Burditt ran toward the courthouse square firing four shots into the air. As he drew closer he could see the red glow of fire through the tower windows.

On the east side of the courthouse, “night officers Messrs. Rogers and Darnaby” also fired shots into the air.

“The six-shooter bombardment soon awakened half the city, and in 20 minutes the courthouse square was alive with people,” according to the article.

Burditt asked a night clerk named Mobley at the Hotel Cleburne to turn in an alarm, which Mobley did before waking the hotel guests.

Fire wagons soon arrived and streamed water onto the blaze.

A strong south breeze swept smoke and sparks northward as the fire worked its way from the upper part of the building to the lower floors.



Wrong place at

the wrong time

Abe B. Bledsoe became city marshal of Cleburne in 1911, a year before his death.

The titles city marshal and chief of police seem to have been interchangeable in those days, according to a history of the Cleburne Police Department written by former CPD Chief Claude Zachary in the 1990s.

The 1907 Cleburne City Directory, for example, lists Charles McClain as chief of police while later directories and records refer to men holding the same office as city marshals.

“I’m not sure when the city stopped using that city marshal designation,” said Cleburne City Councilman Bob Force.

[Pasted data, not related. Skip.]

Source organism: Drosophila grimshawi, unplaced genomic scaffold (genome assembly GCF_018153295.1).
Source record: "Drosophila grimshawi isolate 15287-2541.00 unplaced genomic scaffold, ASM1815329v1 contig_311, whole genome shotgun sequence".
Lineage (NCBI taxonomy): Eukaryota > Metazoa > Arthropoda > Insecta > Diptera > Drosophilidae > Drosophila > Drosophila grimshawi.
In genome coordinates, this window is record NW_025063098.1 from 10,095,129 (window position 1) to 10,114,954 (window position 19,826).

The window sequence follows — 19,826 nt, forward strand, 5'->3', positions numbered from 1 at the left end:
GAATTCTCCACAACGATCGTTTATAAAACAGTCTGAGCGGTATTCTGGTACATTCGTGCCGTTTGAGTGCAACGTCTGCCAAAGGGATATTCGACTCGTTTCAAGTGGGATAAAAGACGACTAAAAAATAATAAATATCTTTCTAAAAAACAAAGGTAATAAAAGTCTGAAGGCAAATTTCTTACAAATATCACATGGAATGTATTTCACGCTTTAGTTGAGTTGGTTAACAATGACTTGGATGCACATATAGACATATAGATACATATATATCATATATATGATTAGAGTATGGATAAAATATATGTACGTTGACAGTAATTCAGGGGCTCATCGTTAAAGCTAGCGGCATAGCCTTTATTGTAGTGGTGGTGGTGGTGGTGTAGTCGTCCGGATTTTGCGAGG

Bledsoe apparently felt duty bound to join firefighters as the Cleburne fire chief — Bledsoe’s brother, Baylor Bledsoe, was out of town on vacation.

His decision was both heroic and deadly as it cost Bledsoe his life on the second floor of the burning courthouse.

Bledsoe joined several firefighters in the building, all of whom soon realized the peril of the situation.

“[Bledsoe] was conscious of being in imminent danger for he told fireman Vernon Steakley and Elmer Shannon to get the second floor windows and lower doors ready for a quick getaway.” according to the Cleburne Morning Review.

The firefighters were standing near the west door of the district court, firefighter Carey Hughes reported after the fact, when Bledsoe approached him and said, “Let me have the hose; you go down and rest, I’ll fight ’er some myself.”

A crash soon reverberated through the courthouse as the big tower and tin roof collapsed into the structure.

According to the Cleburne Morning Review story, many of the spectators watching said, “Can it be possible that someone has been caught under that death trap?”

Shannon managed to exit safely, according to reports.

Tumbling bricks and mortar struck Steakley, injuring his shoulder, as he climbed out the window. Bledsoe was not so lucky.

“As fireman Steakley crawled into the window, he heard a crash behind him and he knew one of the brave firefighters had been caught in the clutches of death,” The Cleburne Morning Review reported. “How to rescue him was the question. A large piece of tin from the roof had covered the officer like a blanket, and heavy brick and mortar had fallen on the tin. The officer still held to the nozzle, and the water was pouring on and about him, and another stream was played on the pile of debris. But the bricks and tin being hot, there was no chance for the brave man under the death trap. He was scalded and roasted to death.”